No matter how a skeptic may feel about it, I am one of the world’s leading experts on sighting reports of apparent pterosaurs. A skeptic may assume, consciously or not, that he or she is objective while ridiculing me, but I am the expert here. Along with all the skeptics, I am human. Yet I have spent over 10,000 hours, in the course of over thirteen years, investigating this controversial subject, with eyewitness reports coming to me from five continents, mostly in emails but with some significant phone conversations and face-to-face interviews.

With all that said, it’s now time for a photo.

A known hoax-photo: non-pterosaur

Let’s begin with what we know, practically for sure. The following image is from a television production, a staged performance that has been said to be an imitation of another, possibly much older, photograph.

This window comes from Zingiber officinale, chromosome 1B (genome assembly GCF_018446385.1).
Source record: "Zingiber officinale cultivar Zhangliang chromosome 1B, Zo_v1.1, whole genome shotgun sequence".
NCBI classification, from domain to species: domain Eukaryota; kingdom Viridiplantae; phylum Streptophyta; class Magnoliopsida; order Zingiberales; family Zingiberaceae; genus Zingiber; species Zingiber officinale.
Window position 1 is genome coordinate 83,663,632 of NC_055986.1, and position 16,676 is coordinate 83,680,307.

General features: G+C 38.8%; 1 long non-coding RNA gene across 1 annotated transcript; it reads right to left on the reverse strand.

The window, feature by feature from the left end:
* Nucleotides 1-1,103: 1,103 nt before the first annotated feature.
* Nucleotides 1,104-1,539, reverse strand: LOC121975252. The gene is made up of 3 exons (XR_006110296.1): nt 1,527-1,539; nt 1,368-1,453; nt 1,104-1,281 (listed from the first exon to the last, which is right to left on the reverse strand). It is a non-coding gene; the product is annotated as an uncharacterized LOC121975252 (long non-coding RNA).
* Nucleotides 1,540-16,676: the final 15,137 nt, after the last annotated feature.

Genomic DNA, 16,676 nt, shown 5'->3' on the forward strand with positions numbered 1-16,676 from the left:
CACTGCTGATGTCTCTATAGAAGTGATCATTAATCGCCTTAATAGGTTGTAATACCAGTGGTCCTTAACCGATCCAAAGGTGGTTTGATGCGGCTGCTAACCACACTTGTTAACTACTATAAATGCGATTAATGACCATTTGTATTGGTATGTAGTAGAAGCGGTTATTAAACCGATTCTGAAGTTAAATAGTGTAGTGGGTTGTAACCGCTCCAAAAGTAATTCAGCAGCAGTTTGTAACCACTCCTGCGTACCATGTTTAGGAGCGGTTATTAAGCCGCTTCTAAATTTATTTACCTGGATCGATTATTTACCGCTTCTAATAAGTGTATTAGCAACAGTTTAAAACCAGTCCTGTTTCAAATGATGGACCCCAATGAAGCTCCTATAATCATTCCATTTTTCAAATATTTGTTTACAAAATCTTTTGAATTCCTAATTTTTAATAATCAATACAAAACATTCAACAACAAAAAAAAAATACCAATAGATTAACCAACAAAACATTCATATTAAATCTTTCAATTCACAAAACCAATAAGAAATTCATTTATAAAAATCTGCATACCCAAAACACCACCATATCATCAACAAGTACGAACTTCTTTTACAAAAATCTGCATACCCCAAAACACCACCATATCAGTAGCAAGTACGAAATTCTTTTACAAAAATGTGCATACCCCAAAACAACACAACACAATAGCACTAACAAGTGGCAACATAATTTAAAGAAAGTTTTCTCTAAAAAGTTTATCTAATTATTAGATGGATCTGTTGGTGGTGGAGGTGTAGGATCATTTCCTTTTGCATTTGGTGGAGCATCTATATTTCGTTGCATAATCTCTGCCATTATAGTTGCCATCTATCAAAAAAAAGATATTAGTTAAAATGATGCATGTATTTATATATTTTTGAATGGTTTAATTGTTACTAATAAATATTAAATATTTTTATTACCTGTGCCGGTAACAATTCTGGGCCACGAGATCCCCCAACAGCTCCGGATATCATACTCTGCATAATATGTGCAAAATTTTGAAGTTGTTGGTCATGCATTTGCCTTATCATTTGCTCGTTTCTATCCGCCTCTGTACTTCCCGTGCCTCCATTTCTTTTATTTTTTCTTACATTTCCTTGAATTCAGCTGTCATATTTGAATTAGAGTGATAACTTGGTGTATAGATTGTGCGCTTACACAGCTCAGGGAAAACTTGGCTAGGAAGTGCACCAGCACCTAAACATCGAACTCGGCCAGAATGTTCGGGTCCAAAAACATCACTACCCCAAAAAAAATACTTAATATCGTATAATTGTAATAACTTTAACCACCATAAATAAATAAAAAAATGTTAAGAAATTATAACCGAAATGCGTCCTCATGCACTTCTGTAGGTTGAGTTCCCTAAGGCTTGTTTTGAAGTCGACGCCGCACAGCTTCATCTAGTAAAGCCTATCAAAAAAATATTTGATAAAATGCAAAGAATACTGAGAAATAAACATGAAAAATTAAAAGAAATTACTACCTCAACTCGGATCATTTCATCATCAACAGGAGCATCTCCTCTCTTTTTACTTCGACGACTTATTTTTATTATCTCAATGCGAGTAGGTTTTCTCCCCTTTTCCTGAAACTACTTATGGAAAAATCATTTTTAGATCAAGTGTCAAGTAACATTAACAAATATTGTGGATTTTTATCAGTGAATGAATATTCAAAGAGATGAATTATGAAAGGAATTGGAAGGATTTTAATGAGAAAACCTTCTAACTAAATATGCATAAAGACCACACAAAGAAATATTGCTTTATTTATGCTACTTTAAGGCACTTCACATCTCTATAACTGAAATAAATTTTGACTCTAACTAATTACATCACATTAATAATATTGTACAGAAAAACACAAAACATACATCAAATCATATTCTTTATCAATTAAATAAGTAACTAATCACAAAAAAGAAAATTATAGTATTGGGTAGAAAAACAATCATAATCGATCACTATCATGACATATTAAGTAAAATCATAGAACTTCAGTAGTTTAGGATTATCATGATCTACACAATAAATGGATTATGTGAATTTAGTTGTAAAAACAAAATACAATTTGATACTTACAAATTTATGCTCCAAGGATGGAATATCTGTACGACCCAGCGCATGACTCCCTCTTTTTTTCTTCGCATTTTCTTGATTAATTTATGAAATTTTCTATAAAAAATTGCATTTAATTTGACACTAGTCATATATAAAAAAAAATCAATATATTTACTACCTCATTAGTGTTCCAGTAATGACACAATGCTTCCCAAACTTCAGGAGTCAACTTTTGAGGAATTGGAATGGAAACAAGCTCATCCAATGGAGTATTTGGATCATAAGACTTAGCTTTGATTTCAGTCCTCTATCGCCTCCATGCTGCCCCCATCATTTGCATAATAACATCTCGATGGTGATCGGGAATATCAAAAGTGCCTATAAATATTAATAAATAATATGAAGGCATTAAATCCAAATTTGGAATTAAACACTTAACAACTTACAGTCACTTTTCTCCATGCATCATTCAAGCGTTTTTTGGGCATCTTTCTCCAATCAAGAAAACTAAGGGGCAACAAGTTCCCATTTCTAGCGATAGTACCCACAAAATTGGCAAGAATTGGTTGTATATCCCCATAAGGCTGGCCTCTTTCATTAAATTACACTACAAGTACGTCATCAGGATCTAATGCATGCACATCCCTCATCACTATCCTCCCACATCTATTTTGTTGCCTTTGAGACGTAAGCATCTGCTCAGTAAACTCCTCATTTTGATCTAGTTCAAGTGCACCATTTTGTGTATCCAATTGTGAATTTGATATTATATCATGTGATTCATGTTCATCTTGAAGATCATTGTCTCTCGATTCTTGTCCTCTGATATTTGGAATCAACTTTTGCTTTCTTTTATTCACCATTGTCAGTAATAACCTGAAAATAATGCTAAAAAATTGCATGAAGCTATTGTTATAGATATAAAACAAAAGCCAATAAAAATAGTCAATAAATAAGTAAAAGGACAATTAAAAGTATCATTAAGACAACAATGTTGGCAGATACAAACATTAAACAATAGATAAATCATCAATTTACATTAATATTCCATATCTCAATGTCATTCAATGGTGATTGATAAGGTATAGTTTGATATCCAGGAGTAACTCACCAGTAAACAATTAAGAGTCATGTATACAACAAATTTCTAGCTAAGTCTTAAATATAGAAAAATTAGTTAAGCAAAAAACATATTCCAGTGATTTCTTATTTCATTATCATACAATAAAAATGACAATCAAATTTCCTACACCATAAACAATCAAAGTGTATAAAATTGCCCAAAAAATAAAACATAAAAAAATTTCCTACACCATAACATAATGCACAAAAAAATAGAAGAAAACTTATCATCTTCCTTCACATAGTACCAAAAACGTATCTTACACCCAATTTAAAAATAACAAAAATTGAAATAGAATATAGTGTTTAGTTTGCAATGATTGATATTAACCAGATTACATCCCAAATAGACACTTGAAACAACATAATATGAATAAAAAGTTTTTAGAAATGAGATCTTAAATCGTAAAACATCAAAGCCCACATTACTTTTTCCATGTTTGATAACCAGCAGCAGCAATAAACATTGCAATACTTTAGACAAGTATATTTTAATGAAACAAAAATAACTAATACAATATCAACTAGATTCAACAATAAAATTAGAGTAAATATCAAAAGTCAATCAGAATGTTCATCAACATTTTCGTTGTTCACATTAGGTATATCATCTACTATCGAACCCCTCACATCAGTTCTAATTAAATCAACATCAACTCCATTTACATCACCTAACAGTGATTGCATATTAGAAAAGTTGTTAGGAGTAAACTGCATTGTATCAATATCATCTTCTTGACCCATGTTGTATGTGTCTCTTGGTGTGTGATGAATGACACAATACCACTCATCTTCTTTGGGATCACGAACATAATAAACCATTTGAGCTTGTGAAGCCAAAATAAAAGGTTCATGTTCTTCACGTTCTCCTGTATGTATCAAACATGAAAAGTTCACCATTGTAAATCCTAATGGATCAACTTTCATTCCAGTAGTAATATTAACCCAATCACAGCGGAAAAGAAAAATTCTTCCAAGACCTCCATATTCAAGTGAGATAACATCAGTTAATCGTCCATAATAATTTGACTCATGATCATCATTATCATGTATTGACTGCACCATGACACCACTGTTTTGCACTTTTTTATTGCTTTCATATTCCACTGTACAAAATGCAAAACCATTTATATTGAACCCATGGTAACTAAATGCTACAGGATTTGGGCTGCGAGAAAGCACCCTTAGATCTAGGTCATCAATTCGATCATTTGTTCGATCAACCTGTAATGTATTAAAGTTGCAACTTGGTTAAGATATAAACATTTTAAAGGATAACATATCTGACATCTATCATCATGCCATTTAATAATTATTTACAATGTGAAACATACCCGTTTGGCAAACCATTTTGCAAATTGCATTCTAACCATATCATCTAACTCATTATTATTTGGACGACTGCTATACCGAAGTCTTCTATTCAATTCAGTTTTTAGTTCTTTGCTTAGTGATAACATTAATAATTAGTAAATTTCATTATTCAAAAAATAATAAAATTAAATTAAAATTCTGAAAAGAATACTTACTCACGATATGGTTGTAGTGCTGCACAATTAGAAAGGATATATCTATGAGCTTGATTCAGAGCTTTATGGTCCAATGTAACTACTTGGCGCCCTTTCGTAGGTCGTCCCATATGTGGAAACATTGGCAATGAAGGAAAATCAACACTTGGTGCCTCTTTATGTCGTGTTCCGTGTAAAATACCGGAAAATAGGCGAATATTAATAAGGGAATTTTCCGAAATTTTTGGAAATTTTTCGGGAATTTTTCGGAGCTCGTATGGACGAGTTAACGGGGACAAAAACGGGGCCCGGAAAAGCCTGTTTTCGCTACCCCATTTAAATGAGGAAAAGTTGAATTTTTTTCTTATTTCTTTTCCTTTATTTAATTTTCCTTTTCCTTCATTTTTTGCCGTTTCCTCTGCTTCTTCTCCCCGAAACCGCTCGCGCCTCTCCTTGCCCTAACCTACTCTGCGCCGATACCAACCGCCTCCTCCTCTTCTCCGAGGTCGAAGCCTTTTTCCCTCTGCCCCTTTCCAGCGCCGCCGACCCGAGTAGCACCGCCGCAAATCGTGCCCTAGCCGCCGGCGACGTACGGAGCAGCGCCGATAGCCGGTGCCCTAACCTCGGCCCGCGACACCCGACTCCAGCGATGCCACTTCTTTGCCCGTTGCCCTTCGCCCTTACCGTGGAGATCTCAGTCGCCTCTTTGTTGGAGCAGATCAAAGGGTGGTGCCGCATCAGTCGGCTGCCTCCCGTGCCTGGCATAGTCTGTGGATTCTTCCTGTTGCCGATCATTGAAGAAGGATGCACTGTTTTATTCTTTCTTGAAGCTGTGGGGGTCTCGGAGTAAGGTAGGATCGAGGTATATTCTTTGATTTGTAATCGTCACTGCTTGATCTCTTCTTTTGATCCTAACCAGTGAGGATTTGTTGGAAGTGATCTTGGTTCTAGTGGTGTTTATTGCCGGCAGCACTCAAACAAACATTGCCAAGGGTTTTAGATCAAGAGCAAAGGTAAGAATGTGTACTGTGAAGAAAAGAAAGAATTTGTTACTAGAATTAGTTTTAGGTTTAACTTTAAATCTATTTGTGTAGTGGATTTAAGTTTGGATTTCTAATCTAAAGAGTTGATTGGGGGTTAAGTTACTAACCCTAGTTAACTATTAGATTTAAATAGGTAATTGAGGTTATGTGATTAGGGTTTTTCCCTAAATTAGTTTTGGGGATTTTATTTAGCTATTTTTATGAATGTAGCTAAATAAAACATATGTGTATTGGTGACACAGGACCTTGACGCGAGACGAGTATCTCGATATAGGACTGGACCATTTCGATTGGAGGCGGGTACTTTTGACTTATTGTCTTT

fabricated photo - Civil War reinactment

A staged performance, NOT actual Civil War soldiers

Once we know that the men shown above are actors, it easier to see that the thing at their feet is not actually a dead animal but a cheap imitation of one. Details about the television-show episode have little relevance here, but the production decisions that caused this particular staging—that can be important: This appears to be an imitation of an older photograph. I may go into details in another post.

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possibly genuine photo of a 19th-century pterosaur

Photo of a possible 19th-century Pteranodon (although maybe labeled “monster”)